"Any direct or indirect meddling in our internal affairs, any forms of pressure on Russia, on our allies and partners is inadmissible," he added.

The uptick in raids on NGOs stems directly from this meeting, says Mr. Cherkassov, of Memorial.

"He complained to them that the NGO law was not working. They interpreted that as a direct instruction," he adds.

Sergei Nikitin, head of Amnesty International's Russia branch, says his Moscow office was searched for five hours on Monday.

"We were asked to provide a lot of documents that are already on file with the Justice Ministry, including the annual and quarterly reports that we send to the ministry" detailing finances and activities, he says. "I think this is a campaign against civil society in general, and specifically against those groups dealing with human rights."

Indeed, the materials being seized from most of the targeted groups appear to be public documents, mostly the same ones held by the Justice Ministry —which oversees NGOs — says Ramil Akhmegaliyev, head legal analyst for Agora.

"The fact is that NGOs are already under constant and thorough regulation," he says. "They are subject to checks all the time, by almost any government department. Why do this several times, successively? This is not a normal situation."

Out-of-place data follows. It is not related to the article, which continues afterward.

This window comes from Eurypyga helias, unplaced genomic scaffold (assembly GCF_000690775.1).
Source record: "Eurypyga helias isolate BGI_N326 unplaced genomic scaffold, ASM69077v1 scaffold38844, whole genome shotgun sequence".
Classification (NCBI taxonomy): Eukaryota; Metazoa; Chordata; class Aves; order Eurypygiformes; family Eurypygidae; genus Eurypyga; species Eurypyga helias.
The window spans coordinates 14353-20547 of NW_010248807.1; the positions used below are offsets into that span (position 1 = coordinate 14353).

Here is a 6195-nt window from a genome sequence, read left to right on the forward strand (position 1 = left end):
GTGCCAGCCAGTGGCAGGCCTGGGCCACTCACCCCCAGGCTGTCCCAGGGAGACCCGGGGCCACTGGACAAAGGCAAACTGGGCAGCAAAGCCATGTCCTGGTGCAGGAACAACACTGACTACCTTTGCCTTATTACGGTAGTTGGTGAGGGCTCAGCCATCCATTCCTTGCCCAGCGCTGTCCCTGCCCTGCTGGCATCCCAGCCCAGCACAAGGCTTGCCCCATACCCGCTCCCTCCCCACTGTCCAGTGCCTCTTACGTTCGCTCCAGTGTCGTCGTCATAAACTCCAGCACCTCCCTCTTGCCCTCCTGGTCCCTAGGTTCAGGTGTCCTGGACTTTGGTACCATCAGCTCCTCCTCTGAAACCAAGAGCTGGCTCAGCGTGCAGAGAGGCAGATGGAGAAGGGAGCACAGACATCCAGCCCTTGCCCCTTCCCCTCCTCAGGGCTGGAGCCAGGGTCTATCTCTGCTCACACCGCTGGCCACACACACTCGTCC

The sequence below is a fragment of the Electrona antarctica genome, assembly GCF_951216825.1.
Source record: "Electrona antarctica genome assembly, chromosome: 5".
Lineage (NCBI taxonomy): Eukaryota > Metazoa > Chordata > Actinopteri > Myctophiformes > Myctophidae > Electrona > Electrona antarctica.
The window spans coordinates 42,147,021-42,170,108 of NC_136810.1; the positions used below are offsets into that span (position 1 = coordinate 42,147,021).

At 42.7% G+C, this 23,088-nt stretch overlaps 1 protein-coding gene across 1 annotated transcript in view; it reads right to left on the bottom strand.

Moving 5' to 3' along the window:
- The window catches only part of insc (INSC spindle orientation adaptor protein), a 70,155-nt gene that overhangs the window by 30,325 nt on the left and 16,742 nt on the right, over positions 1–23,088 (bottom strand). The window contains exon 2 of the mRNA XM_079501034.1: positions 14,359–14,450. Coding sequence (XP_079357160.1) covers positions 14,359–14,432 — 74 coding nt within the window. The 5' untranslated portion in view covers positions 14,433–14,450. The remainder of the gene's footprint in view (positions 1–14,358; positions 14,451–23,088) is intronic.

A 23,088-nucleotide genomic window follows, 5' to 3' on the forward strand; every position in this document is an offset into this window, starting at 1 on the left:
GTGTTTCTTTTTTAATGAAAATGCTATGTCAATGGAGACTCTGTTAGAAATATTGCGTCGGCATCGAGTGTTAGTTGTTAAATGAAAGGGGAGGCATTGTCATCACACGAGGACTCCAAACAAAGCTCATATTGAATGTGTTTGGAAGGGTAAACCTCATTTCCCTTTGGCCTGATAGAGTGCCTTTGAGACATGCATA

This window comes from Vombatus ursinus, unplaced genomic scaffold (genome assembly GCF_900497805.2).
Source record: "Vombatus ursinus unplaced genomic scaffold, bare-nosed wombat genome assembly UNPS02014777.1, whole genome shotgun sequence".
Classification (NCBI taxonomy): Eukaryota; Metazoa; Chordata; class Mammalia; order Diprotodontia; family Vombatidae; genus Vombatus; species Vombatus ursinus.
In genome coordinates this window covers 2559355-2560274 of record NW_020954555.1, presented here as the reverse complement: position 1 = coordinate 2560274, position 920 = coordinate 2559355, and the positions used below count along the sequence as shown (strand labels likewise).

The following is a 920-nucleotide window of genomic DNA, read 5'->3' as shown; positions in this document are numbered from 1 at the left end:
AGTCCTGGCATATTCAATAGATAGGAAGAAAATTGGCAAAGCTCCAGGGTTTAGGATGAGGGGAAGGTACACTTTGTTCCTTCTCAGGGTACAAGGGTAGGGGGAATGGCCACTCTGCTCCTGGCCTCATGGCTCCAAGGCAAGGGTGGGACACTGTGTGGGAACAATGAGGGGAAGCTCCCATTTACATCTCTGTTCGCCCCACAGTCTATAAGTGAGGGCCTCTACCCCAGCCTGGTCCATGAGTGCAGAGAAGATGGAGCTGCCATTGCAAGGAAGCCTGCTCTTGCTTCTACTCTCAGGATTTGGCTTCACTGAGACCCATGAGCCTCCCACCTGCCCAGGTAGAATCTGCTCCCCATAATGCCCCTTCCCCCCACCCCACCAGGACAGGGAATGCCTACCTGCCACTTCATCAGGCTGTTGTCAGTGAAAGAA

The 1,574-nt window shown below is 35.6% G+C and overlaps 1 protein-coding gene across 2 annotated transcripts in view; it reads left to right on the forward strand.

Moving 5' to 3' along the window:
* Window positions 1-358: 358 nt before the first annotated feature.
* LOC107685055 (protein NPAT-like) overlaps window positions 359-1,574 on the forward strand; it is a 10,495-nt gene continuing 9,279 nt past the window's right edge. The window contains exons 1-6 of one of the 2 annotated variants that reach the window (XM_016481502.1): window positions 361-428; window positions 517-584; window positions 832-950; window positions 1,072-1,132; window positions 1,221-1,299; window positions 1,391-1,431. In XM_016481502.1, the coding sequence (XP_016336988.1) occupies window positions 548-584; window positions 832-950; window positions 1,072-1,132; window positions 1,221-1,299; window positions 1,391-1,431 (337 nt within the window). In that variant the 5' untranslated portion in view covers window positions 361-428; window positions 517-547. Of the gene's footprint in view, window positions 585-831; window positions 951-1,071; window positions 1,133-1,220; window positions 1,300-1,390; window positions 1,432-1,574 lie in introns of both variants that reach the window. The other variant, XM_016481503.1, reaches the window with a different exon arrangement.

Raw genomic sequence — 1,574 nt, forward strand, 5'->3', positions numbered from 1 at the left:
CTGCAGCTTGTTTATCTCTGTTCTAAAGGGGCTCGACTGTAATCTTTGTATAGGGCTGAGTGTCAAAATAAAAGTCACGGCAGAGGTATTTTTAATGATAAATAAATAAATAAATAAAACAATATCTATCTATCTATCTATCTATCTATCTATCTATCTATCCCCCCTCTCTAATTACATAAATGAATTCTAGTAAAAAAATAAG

"It's harassment of current NGOs and a warning to anyone who might be considering getting active," says Mr. Nikitin. "It's also a warning to the whole NGO community to avoid foreign funding, even though it's perfectly legal in Russia.... The way the Russian media is covering these searches, in a completely one-sided manner, gives society the impression that we have something to hide, that we're guilty of something. It creates a totally false impression of what human rights groups do."

Some experts say the campaign against NGOs heralds a wider crackdown in the works, and perhaps show trials to distract Russians from economic and political troubles.

"Our authorities, who are like a collective Putin, feel like they are gradually losing control over the situation," says Dmitry Oreshkin, head of the Mercator Group, an independent Moscow-based media consultancy.

"The economy has stopped growing, people are visibly sick and tired of the same old political faces. So, it's time to launch a search for enemies, consolidate society against the external threat, catch the spies.... Another goal here is to shut down alternative sources of information, and silence the critics who find fault with what the authorities are doing."

"Those groups who uncover corruption, or police abuses, or electoral fraud are going to have their mouths shut. That's what's coming down the road," he says.

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© 2013, The Christian Science Monitor